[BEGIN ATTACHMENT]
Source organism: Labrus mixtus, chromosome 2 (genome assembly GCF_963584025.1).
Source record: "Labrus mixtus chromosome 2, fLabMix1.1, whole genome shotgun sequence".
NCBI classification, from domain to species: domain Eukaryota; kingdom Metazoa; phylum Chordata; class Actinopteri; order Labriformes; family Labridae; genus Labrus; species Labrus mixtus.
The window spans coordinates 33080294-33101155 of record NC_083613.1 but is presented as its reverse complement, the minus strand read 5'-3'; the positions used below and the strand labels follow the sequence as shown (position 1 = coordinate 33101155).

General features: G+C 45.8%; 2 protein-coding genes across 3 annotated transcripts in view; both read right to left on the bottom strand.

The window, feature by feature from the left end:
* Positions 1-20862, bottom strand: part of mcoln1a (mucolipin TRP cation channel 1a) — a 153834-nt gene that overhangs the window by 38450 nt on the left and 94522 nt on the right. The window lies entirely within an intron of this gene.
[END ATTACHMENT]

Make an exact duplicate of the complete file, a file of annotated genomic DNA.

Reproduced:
Source organism: Labrus mixtus, chromosome 2 (genome assembly GCF_963584025.1).
Source record: "Labrus mixtus chromosome 2, fLabMix1.1, whole genome shotgun sequence".
NCBI classification, from domain to species: domain Eukaryota; kingdom Metazoa; phylum Chordata; class Actinopteri; order Labriformes; family Labridae; genus Labrus; species Labrus mixtus.
The window spans coordinates 33080294-33101155 of record NC_083613.1 but is presented as its reverse complement, the minus strand read 5'-3'; the positions used below and the strand labels follow the sequence as shown (position 1 = coordinate 33101155).

General features: G+C 45.8%; 2 protein-coding genes across 3 annotated transcripts in view; both read right to left on the bottom strand.

The window, feature by feature from the left end:
* Positions 1-20862, bottom strand: part of mcoln1a (mucolipin TRP cation channel 1a) — a 153834-nt gene that overhangs the window by 38450 nt on the left and 94522 nt on the right. The window lies entirely within an intron of this gene.